Monkey and Prayer Flags, originally uploaded by bexadler.

A couple of weeks ago I read an interesting article in The New York Times about “thin places,” which are places where the space between heaven and earth is said to be thinnest. Many of these places are famous religious places, where people feel more at peace than in their regular days. What I liked about this article, though, was that the author argued that thin places can exist anywhere and at anytime. They do not necessarily have to be related to something spiritual or to a religion. Instead, thin places are different for all people. The thing that is the same about them is the feeling that comes over you when you find yours, he writes. But you won’t know it until you find it.

I feel like I spent most of my life looking for such a place. When I was a child, I was a part of a very strict religion, but I always felt like I was part of a charade. I would sit in churches and temples and look around at all of the people praying and totally on board with everything going on and I would think, “Is there something wrong with me? I just don’t get it.” For years, before I finally left the church, I refused to say prayers in church or give talks during sacrament because I felt like such a fraud and I worried that saying a prayer or saying things in church that I didn’t believe in would somehow give me bad karma. Alas, I never did find a “thin place” in any of those churches or temples when I was younger and I had almost completely forgotten about those experiences until I read this article because the article reminded me of a moment when I did finally have that feeling. It happened in Kathmandu, Nepal, just a few months ago.

When I first arrived in Kathmandu, it felt just like any other big city in Asia – crowded, dirty, and polluted. Unlike other Asian cities though, it grew on me almost immediately. I attribute this to the friendliness of the people in Nepal, but I also enjoyed the quaint alleyways and delicious food I had been missing so much in my home in China. For the first couple of days I just explored the city and looked for information about going hiking in the Himalayas because I was waiting on my friend Mathieu to arrive from Switzerland and didn’t want to do all of the touristy things a second time. On my third day there, I was supposed to go to the airport to meet Mathieu, but he missed his flight and so would not be arriving until the next day. Having extra time on my hands, I decided to make my way to Swayambhunath, colloquially known as Monkey Temple because of the hundreds of monkeys that hang around it all day.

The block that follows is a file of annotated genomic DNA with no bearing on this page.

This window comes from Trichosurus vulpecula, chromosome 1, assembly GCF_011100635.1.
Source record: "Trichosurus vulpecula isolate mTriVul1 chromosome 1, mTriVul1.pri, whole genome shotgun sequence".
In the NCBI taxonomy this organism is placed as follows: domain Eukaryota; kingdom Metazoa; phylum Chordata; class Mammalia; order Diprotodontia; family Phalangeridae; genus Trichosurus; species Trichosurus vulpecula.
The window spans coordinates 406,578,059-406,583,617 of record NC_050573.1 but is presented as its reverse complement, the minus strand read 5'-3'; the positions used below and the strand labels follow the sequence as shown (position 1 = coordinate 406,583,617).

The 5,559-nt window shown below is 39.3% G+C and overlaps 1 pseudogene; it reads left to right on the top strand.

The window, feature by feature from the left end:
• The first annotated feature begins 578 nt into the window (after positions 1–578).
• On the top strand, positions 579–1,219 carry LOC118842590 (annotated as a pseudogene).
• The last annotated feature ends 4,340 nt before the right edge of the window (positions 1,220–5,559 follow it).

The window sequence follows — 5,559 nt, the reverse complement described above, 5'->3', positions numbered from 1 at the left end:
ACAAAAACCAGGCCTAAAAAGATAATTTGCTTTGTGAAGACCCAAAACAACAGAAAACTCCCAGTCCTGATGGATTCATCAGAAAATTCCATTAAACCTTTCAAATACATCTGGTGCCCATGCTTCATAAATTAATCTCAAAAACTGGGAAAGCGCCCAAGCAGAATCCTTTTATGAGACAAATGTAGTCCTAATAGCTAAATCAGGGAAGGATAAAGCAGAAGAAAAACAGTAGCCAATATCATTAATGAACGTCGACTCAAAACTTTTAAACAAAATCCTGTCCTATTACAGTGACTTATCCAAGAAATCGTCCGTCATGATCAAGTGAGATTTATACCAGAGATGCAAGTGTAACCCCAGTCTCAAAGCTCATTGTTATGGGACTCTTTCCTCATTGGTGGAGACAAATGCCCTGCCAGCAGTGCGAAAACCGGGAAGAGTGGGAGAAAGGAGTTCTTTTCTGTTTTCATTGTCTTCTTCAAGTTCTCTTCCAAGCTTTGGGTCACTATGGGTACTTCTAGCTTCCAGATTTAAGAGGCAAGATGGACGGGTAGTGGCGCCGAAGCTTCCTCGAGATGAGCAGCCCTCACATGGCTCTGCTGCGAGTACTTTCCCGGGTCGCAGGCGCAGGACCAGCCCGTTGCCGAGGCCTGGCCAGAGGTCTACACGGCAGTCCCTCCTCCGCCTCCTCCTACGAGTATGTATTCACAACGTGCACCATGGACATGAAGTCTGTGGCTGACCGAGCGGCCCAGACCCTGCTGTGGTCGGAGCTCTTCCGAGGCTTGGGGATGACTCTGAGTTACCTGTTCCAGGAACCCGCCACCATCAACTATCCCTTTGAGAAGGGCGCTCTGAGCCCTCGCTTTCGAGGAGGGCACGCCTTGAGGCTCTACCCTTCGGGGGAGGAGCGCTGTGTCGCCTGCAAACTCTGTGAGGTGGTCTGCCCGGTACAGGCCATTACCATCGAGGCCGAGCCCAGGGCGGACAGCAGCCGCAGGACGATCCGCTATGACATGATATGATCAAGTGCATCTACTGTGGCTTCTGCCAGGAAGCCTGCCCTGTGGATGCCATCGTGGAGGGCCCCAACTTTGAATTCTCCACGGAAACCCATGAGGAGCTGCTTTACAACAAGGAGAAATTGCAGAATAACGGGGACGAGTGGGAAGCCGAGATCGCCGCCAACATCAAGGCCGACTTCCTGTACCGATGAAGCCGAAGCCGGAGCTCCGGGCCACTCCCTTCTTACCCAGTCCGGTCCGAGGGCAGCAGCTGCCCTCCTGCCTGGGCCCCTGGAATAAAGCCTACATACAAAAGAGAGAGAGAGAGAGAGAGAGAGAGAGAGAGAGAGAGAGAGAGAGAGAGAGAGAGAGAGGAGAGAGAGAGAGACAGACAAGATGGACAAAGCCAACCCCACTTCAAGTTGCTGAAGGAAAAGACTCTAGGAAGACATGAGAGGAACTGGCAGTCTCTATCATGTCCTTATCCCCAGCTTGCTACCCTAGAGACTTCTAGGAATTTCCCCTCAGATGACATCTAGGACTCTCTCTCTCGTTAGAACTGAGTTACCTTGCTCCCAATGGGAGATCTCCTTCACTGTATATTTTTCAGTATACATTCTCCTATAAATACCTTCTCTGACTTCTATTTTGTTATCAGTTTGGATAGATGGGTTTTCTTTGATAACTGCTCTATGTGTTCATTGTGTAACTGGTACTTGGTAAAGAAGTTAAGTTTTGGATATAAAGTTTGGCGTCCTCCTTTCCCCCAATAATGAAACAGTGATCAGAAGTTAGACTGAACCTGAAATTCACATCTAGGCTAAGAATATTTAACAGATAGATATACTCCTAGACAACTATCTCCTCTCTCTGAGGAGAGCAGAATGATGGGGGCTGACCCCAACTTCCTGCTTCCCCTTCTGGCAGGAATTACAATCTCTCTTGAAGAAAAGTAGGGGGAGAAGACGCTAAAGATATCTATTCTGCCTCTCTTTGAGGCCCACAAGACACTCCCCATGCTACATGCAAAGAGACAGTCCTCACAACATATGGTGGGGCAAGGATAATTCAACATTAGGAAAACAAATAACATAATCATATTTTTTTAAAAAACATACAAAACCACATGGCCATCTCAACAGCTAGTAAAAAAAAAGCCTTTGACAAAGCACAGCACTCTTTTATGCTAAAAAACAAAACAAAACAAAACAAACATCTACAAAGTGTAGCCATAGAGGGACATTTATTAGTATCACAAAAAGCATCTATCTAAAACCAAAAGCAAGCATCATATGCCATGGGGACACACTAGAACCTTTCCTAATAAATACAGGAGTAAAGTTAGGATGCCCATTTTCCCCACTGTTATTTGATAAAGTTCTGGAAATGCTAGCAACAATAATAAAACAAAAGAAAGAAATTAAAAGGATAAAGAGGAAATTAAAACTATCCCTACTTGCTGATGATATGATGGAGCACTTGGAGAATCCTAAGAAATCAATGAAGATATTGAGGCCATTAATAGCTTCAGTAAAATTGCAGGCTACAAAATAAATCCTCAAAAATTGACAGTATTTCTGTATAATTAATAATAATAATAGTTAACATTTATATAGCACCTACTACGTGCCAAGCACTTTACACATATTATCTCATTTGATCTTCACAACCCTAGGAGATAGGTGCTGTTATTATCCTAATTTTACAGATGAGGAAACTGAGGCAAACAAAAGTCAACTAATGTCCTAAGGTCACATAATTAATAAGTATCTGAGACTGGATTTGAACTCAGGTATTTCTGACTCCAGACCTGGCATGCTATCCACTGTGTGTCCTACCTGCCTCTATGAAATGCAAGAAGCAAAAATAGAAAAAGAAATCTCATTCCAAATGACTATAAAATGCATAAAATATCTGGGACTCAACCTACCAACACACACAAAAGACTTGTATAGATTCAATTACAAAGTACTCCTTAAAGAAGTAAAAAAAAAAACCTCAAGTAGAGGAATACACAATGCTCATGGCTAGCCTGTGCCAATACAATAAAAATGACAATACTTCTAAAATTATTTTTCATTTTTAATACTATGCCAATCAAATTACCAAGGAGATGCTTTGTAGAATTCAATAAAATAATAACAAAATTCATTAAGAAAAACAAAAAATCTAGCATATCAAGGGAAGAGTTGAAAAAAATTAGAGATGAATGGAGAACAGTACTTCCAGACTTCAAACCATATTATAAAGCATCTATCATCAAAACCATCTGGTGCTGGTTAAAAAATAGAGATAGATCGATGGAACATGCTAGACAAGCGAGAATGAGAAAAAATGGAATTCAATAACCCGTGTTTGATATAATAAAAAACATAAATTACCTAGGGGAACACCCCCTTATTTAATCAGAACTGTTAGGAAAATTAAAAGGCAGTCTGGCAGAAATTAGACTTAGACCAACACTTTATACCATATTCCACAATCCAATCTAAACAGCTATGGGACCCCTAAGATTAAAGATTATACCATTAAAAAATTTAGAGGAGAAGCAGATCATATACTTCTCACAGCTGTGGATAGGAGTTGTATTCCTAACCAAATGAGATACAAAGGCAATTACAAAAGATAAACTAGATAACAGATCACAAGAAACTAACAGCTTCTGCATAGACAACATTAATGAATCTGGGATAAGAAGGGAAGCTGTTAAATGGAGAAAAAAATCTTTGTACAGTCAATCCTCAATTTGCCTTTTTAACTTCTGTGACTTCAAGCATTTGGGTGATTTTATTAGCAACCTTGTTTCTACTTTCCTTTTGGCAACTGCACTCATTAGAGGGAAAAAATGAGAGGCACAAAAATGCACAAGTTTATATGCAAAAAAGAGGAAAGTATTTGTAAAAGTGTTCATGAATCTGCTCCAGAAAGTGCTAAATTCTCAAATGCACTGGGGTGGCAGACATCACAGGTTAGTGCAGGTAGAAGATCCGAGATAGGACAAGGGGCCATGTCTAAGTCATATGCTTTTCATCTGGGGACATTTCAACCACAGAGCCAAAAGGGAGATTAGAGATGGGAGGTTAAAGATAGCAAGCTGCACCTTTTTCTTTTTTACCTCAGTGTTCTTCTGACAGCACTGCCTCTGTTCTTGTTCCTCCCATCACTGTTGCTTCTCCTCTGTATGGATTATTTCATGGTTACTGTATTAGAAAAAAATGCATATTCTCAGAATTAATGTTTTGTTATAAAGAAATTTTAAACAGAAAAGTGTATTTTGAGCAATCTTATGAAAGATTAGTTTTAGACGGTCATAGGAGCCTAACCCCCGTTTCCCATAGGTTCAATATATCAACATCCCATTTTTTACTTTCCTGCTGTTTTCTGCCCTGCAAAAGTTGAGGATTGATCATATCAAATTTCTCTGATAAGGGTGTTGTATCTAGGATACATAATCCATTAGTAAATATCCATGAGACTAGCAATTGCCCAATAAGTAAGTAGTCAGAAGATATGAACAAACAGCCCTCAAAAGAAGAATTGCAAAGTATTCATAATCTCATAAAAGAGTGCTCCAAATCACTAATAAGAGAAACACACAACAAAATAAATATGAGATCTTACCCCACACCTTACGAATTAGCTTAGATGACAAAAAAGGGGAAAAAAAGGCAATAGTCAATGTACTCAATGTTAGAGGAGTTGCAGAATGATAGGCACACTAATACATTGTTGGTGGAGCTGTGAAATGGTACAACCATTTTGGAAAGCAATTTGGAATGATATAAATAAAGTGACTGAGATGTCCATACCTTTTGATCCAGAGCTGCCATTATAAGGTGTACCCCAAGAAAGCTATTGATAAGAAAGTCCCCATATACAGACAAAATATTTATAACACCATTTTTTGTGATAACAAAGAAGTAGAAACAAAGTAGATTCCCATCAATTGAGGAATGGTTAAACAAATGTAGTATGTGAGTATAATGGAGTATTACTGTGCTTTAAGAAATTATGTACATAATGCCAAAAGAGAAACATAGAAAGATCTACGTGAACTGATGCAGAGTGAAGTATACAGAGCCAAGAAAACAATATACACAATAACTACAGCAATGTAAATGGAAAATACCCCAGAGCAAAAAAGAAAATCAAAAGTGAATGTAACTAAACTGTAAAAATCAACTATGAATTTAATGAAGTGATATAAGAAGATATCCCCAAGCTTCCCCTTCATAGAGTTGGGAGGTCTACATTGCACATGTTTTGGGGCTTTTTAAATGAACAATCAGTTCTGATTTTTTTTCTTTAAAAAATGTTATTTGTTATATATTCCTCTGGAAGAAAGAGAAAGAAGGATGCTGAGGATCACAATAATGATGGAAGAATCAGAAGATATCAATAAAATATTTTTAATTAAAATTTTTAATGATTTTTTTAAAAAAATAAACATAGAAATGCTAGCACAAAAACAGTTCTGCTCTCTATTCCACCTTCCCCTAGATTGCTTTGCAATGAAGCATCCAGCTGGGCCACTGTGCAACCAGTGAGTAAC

On my first night a couple of Aussies had told me it was easy to walk there, even though the hoteliers kept telling me it was necessary to take a taxi. I decided to believe the Aussies and got up early for the walk to avoid the heat. It took about 45 minutes for me to walk there, in part because of a detour (I have no sense of direction whatsoever), so the Aussies were correct. Walking there was no big deal, although you have to walk through a lot of filthy streets and past a bunch of stall owners trying to sell all manner of wares. The further I got from the tourist center though, the more people just left me alone, mostly because, it seemed, none of them spoke any English.

Swayambhunath is a Buddhist temple that sits atop a large hill. I knew I had arrived when I saw all of the little sellers carts selling random tourist kitsch. In addition to trying to avoid them, I was trying to steer clear of the monkeys, who were quite aggressive. One even started stalking me when it saw me opening my backpack. I assume he thought there was food in there. All the way up the 300 or so steps to the top, there were people selling things. As it was still my first days in Nepal a couple of them even managed to get me to stop and look. and one convinced me to buy a little carved wooden elephant for about 50 cents.

When I got to the top the hubbub was in full force. There were people doing their morning religious practices, getting marked with ochre on their foreheads, others circling the stupa in the clockwise direction to turn the prayer wheels. There were bells ringing, sellers hawking goods all around the square, and, of course, monkeys and pigeons everywhere. It was the last place on earth I would have thought I would have had a peaceful moment. But a peaceful moment, I did have.

I turned a corner and saw some steps leading down to another part of the temple complex. Sitting there was a man selling memory cards and batteries for cameras, and a monkey resting in the sunshine. Looking out, I could see Kathmandu lost among the haze of smog hanging over the city. After a few steps though, I was by myself with nothing to look at but the view and some prayer flags swaying in the breeze. I took a picture of the prayer flags and then stood there for a moment to admire the view. Standing there, watching the prayer flags, I suddenly felt completely at peace. I waited there a minute or two longer hoping the moment wouldn’t be fleeting, and as I was standing there I remember thinking, “So this is why so many people make the pilgrimage to Nepal.”

I feel like I spent the rest of my trip chasing that moment, hoping it would reoccur. As I was walking through the Himalayas I would stop regularly to admire the prayer flags and I always found them beautiful, in part because they reminded me of that moment. But I never did recapture that feeling. However, even now, looking back on it I can remember that peaceful feeling I had there and am grateful I had it.